Proper collection management became a reality with the reinstatement of the curator's position in 1993. In addition, we have replaced most of our prehistoric computer equipment and software with modern hardware and more efficient database systems so that proper maintenance of our collection documentation is now possible. The result of these two measures is that the Rhododendron collection is rapidly improving in both quality and accuracy. The development and maintenance of an herbarium was another major factor in the hiring of a curator. An herbarium provides the scientific credibility for the collection and serves as a permanent record of each accession. Over the past few years a loyal group of volunteers has assisted me in mounting and cataloging several hundred specimens representing the RSF Rhododendron collection. In the spring of 1997, funding from the Walker Trust was provided for the construction of two new rooms in the garage adjacent to the main office. These rooms provide office space for the curator as well as the herbarium cabinets and supplies.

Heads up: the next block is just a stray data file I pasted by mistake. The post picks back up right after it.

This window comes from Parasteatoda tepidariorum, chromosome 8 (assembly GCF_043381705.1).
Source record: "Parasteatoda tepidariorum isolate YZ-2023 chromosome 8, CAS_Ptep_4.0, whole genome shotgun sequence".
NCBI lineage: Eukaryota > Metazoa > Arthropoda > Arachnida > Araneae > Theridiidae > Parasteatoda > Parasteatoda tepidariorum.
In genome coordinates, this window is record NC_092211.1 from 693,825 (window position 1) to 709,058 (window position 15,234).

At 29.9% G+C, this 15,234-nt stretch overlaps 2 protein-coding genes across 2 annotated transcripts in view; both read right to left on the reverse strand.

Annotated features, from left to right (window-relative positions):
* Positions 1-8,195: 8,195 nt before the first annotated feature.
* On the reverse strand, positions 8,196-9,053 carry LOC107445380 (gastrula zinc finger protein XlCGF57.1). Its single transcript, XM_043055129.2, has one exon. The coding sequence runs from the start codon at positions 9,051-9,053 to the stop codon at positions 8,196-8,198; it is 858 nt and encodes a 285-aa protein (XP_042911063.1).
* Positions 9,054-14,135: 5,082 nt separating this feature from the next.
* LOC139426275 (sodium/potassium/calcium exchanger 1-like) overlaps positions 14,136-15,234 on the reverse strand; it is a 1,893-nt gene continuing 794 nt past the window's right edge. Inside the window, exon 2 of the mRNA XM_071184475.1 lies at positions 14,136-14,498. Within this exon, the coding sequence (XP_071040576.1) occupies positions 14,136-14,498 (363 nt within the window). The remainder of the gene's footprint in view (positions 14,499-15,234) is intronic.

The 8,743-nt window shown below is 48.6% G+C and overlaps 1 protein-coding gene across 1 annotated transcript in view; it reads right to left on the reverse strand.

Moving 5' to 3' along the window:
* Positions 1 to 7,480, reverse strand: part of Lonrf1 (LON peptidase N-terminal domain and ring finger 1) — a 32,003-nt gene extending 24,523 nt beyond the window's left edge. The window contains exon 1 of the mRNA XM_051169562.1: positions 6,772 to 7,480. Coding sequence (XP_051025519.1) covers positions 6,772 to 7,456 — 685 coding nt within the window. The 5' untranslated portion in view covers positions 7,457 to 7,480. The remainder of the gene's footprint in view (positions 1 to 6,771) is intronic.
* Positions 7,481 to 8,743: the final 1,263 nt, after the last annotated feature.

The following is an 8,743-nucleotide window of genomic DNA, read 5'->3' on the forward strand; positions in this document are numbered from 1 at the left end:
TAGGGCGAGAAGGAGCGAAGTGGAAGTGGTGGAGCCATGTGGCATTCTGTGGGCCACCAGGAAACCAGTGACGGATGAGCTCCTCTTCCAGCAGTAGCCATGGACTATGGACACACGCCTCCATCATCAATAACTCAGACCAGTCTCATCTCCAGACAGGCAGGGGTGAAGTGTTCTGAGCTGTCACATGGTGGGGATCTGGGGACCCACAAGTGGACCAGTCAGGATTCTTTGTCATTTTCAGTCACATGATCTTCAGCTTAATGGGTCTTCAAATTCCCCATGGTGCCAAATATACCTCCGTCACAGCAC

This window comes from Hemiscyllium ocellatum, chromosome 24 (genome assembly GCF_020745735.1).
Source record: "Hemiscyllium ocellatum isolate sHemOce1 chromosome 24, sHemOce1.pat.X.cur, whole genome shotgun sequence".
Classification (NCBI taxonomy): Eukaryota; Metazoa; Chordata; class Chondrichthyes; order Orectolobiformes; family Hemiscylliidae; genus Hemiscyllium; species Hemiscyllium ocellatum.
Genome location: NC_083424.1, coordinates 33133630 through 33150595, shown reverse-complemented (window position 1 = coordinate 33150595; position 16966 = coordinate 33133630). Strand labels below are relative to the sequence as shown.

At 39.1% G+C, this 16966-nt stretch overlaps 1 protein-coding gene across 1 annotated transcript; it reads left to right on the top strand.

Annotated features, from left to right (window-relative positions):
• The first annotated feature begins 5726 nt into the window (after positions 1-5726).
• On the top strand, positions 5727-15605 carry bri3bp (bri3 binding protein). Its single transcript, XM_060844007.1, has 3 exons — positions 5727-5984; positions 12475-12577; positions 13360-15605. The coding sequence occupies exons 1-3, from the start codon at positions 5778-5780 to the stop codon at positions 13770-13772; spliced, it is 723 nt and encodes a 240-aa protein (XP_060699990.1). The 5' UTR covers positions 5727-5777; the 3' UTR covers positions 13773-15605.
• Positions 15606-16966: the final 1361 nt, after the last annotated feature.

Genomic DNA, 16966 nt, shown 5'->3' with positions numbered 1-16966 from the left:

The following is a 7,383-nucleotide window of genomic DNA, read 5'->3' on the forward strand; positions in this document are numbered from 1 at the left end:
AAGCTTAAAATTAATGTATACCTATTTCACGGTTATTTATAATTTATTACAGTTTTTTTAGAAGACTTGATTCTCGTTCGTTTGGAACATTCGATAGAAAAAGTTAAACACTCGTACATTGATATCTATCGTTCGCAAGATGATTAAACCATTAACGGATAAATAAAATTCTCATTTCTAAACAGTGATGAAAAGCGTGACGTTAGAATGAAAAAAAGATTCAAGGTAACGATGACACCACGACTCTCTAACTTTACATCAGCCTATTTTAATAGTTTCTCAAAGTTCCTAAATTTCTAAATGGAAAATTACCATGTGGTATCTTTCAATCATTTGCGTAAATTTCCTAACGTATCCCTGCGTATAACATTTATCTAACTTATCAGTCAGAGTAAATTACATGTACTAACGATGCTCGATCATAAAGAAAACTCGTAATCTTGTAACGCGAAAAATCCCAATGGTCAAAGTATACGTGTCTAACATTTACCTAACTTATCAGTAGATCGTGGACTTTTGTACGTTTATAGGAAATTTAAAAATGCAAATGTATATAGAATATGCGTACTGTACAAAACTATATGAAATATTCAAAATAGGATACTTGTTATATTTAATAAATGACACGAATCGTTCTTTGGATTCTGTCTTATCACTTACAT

Perhaps most exciting of all, the RSF is now actively involved with the exploration and introduction of Rhododendron species. The fulfillment of this aspect of our mission is being funded with tremendous vision and foresight by the generous contributions of two groups: Jack & Ann Root of Bellingham, Washington, and the Walker Trust Foundation. With their help I have been able to complete three very successful expeditions to Asia in the past two years. Traveling and working with such standouts as Peter Cox, Dr. David Chamberlain and Ted Millais, I have already photographed, collected and documented more than 130 taxa of Rhododendron in their native habitats. The rhododendron community has gained a great deal of knowledge from the information gathered on these expeditions, and many new and exciting species have been introduced. From these collections the RSF will be able to select and even name superior horticultural clones for distribution to rhododendron enthusiasts worldwide. This evaluation and selection process is already underway with the curatorial position providing the time and commitment for such a long-range goal. Our first introduction is a superior form of Rhododendron luteum grown from seed collected-wild in Turkey. It has been registered under the name 'Golden Comet' and is now in production for release in 1999.